Photo by Andrea Marie Tan
Photo by Andrea Marie Tan

Recently, a poster was posted around campus regarding the UBC Hangar and its dress code outlining, through pictures, what is deemed acceptable, and what is not permitted within the Hangar gym and the fitness classes held by campus recreation.

Understandably, there has been uproar over the dress code, with a recent UBCO Confessions Facebook post about the poster garnering 24 angry reactions, 5 shocked reactions, and approx. 35 comments, many outlining anger and disgust.

Crystal Westgate, the Customer Service Coordinator at UBCO Recreation Services spoke in regards to the uproar about the policy. According to Westgate, the policy has been a mandate of The Hangar since its opening and has been enforced every year, with the only change this year being the advertisement. Within their mandate, it is stated that members of the gym wearing attire that is too revealing will be asked to leave to create a safe, and welcoming environment for all. As fashion trends evolve, recreation staff are finding that clothing is getting less appropriate for their dress code, and some further advertising was necessary.

The purpose of the dress code is mainly to ensure that first time users will feel comfortable walking into the Hangar without having to worry about potentially being uncomfortable with what someone else is wearing. According to Westage, there is also the aspect of cleanliness, which is backed by existing research which states that more clothing equals less germs.

Photo by Andrea Marie Tan
Photo by Andrea Marie Tan

Layne McDougall, Campus Recreation Manager, claims: “everything that went into the design and opening of The Hangar has been to execute a welcoming, inclusive, and holistic fitness environment.”.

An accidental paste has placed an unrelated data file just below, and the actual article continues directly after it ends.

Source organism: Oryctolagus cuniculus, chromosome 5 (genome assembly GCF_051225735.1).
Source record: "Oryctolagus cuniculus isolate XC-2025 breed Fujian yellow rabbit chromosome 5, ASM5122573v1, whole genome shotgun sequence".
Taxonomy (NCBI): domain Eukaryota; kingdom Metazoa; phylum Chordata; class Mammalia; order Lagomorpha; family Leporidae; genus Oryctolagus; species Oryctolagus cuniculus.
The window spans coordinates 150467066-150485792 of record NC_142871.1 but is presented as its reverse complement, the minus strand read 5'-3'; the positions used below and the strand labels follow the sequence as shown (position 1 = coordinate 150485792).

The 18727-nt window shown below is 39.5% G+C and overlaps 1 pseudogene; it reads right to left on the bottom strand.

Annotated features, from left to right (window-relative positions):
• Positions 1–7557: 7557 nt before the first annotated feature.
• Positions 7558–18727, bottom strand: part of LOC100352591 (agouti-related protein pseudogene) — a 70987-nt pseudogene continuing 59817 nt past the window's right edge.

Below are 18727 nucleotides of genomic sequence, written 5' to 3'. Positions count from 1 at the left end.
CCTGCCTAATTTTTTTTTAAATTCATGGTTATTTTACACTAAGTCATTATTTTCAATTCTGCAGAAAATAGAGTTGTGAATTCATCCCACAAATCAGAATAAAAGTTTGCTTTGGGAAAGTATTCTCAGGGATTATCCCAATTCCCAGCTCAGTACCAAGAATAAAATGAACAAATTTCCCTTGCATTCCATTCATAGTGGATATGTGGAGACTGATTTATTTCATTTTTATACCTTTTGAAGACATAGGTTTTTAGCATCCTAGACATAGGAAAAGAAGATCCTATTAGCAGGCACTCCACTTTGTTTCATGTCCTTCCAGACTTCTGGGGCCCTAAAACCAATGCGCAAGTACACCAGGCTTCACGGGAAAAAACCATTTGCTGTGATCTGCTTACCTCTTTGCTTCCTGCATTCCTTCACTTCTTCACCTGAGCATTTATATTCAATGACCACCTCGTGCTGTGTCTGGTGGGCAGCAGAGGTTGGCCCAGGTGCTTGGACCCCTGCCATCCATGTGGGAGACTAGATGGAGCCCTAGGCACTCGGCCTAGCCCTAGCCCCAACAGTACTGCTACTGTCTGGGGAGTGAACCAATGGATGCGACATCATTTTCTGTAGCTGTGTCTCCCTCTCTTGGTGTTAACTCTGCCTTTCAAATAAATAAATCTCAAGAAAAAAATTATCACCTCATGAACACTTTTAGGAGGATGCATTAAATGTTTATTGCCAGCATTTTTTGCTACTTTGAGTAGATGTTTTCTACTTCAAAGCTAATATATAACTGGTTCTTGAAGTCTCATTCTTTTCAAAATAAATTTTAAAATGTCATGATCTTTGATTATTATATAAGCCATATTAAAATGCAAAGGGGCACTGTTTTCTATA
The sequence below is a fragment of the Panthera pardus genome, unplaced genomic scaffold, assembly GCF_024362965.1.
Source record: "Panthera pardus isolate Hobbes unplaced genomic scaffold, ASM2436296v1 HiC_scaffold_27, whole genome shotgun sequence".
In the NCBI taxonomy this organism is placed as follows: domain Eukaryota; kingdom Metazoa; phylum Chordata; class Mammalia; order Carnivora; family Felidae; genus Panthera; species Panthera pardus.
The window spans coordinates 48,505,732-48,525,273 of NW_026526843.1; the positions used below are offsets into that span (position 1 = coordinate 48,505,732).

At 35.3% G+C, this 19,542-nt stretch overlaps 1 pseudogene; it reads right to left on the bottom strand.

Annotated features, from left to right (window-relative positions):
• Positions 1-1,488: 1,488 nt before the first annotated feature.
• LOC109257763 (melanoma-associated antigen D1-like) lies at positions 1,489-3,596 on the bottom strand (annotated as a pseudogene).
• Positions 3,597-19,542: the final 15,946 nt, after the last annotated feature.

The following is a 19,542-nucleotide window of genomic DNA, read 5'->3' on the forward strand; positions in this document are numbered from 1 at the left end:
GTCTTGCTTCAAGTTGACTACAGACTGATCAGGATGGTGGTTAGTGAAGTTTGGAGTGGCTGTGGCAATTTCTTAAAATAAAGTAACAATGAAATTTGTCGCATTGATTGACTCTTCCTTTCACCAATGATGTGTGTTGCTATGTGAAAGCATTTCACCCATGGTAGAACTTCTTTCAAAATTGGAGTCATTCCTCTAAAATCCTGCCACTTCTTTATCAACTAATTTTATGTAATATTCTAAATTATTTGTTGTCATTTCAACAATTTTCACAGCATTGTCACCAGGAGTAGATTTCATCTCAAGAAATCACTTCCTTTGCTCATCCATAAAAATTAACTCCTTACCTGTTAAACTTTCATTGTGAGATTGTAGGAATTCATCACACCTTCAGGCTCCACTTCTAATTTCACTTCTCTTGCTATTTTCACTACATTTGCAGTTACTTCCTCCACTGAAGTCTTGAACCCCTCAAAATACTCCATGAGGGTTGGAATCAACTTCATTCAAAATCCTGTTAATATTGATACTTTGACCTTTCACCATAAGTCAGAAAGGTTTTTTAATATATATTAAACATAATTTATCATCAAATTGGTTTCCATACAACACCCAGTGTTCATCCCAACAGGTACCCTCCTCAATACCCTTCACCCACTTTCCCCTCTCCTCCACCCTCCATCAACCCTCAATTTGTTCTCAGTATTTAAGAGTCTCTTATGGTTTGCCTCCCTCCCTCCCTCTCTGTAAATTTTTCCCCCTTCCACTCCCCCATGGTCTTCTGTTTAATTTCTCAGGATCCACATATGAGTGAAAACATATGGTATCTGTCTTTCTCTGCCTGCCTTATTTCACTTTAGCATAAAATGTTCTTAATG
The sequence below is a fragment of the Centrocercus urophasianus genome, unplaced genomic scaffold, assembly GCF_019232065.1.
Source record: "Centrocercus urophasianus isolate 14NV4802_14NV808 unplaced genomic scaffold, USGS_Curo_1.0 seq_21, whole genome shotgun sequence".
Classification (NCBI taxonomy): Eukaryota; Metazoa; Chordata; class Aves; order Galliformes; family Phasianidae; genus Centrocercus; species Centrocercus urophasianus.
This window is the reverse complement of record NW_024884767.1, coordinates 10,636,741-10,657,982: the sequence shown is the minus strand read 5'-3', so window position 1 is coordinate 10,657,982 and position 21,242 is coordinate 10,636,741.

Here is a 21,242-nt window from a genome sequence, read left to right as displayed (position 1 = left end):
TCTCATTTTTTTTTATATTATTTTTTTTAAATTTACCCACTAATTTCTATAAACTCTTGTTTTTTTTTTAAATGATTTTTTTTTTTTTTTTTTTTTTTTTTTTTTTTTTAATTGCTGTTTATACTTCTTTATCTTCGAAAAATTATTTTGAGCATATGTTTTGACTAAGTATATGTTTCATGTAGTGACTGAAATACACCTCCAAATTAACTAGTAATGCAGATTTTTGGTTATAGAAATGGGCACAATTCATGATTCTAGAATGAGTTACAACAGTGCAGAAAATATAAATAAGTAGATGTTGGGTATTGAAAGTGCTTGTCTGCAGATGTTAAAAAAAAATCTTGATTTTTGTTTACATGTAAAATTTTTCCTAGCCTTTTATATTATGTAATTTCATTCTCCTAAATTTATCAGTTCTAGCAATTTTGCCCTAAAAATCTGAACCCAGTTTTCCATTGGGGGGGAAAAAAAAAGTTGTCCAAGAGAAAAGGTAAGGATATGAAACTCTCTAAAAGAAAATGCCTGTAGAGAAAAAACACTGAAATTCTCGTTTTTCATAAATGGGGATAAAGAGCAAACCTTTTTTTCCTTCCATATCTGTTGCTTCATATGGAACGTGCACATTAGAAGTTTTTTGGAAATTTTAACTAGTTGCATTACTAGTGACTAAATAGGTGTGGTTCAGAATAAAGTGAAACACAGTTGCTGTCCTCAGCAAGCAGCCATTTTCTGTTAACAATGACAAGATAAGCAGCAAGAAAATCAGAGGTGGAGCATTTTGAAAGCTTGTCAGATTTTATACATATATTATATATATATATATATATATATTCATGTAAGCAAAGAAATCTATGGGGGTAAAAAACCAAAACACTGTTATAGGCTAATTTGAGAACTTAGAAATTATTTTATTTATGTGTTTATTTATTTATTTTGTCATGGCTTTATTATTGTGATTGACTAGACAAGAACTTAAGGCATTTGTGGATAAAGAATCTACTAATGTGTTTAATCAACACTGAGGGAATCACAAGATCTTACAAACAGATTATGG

In a sense, The Hangar has done the best they can within their parameters. Their policy is gender neutral, not incredibly restrictive, and stems from research. But dress codes have a problematic reality about them: they contribute to a culture of body shaming that tells individuals of all genders that their bodies need to be covered up in certain contexts and spaces. Inherently, dress codes restrict freedom of expression and perpetuate objectification and sexualization of bodies. This leads us to question: Why does revealing gym attire make others uncomfortable? Is it because our society places sexual emphasis on body parts like butts, chests, nipples, and stomachs? Is it because we tend to only be shown specific bodies in the media (skinny, white, abled)? Is it because we feel that we also must reveal skin if others are, and consequently worry that we don’t measure up in comparison to others?

We need to examine the deeper cultural undercurrents of a space only being welcoming if its members are covered up. If a gym user is uncomfortable seeing skin, perhaps our efforts should go towards a culture where the abdomens, chests, and legs of all individuals are no longer deemed inappropriate simply because we can see them.

Unfortunately, despite the Hangars best attempts at creating an inclusive space, they cannot avoid the reality of what dress codes signify. Their attempts at an inclusive space come at the cost of real inclusivity where body shaming isn’t a reality. Hopefully, their space can evolve into one where everyone is welcome regardless of how they dress.